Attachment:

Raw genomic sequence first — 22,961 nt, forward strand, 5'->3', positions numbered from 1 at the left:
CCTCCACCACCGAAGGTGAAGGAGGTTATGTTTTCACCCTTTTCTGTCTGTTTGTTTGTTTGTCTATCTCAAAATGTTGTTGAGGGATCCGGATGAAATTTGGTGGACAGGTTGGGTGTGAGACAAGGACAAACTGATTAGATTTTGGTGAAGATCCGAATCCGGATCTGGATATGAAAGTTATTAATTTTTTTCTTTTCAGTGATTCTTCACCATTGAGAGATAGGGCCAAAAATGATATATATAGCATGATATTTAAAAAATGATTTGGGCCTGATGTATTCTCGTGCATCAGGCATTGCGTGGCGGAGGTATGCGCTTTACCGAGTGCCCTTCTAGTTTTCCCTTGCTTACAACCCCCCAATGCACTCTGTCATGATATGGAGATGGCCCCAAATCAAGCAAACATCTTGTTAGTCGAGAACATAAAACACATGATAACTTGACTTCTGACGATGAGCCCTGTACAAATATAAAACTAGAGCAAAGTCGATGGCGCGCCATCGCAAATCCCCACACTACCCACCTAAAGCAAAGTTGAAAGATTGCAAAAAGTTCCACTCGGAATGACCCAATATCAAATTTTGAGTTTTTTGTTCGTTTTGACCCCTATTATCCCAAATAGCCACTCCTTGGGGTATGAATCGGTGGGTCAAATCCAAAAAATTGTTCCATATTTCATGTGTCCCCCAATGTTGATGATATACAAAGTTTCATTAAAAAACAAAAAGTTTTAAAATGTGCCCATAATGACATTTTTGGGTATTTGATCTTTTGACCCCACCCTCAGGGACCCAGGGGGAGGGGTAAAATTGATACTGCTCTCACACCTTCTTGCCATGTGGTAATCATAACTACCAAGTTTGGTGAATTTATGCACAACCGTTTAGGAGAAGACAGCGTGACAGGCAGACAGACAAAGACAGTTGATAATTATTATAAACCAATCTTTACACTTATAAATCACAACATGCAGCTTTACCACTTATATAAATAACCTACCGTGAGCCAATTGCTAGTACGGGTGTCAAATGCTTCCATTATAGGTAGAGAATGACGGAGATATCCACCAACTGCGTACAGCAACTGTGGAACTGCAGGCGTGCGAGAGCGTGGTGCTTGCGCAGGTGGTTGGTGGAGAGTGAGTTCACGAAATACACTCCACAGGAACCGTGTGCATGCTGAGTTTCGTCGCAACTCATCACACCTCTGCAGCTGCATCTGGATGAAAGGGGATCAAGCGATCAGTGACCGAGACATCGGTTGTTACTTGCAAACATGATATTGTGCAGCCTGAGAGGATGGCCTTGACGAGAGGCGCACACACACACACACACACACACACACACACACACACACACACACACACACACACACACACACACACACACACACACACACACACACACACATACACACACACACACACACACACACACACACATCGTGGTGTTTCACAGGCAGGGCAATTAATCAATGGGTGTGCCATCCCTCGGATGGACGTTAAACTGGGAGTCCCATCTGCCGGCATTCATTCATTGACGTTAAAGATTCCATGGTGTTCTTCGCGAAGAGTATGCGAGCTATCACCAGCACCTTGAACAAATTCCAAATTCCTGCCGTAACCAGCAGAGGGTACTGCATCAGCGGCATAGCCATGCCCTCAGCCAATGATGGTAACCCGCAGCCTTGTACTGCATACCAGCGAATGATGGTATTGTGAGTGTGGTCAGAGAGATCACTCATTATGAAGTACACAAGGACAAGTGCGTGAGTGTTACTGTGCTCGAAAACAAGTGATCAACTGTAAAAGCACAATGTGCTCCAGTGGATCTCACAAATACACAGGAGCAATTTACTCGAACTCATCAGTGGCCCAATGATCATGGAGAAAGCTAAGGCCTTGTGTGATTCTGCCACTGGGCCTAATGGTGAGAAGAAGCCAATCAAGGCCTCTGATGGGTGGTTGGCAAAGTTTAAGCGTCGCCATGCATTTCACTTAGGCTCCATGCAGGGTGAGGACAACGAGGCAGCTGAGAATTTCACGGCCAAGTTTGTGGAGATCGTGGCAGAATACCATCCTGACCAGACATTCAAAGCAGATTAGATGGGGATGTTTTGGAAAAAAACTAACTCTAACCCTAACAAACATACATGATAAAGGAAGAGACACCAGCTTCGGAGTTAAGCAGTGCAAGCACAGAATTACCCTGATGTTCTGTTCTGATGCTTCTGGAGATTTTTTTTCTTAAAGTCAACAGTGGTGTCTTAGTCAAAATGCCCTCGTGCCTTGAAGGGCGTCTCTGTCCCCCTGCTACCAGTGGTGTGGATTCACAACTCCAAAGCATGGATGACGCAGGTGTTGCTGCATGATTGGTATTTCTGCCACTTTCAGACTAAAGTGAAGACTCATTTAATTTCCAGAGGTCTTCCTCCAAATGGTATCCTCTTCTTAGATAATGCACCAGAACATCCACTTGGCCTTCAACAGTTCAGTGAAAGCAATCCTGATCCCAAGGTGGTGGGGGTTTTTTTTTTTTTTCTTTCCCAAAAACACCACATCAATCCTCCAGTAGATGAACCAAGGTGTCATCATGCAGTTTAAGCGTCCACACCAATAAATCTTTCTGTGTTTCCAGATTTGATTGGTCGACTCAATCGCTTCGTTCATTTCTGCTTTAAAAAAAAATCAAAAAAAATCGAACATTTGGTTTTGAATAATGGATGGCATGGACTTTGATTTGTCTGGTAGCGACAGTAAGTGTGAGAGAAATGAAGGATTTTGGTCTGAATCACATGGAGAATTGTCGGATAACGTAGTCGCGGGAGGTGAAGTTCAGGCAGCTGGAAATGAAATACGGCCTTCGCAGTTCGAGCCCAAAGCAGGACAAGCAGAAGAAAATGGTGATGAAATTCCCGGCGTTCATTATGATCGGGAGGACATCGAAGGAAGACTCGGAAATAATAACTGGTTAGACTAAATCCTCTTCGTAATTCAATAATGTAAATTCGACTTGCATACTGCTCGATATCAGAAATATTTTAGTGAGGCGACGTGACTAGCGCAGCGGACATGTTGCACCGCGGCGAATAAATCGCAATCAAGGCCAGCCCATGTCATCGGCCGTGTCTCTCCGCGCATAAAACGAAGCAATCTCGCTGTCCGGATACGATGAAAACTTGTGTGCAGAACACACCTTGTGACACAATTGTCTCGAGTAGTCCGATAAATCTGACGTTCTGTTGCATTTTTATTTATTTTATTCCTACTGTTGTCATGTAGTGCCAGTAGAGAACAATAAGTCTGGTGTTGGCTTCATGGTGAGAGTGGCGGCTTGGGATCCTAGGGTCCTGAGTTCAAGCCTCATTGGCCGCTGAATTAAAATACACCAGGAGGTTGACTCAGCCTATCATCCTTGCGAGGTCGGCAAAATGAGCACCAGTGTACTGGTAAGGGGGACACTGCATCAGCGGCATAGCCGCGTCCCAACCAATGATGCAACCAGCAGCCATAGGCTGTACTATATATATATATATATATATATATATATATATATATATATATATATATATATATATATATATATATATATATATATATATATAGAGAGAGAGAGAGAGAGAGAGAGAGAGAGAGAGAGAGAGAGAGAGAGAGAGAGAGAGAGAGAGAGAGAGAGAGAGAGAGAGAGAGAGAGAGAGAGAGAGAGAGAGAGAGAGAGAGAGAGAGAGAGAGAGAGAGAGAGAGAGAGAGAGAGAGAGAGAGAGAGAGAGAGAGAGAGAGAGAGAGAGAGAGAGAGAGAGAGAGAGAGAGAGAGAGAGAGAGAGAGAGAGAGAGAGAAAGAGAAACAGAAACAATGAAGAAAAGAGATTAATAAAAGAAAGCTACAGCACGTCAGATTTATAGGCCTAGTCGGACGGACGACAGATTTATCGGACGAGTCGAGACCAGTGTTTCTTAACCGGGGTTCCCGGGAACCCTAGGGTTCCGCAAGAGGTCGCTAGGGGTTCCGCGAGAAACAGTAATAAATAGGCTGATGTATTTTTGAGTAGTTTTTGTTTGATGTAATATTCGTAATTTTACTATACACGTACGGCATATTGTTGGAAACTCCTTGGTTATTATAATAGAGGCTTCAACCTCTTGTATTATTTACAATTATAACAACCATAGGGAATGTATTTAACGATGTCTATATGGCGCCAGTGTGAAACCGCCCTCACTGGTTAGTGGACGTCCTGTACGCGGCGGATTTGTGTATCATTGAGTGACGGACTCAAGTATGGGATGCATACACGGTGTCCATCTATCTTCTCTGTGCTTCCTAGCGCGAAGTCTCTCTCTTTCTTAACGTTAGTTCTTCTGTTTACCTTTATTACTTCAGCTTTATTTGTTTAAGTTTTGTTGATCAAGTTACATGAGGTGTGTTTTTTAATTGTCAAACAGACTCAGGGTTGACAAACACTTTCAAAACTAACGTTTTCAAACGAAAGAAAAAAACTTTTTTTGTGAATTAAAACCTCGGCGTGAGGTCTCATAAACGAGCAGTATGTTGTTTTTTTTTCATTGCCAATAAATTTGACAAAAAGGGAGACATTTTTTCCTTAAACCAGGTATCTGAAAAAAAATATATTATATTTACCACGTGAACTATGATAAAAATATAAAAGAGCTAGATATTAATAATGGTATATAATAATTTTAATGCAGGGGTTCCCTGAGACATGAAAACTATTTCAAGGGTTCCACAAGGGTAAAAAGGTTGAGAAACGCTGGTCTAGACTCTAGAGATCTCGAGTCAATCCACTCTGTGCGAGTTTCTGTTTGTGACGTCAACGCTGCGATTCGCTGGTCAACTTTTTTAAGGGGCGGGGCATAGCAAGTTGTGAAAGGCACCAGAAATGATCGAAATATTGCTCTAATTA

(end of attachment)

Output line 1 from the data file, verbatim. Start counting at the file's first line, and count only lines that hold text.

Raw genomic sequence first — 22,961 nt, forward strand, 5'->3', positions numbered from 1 at the left: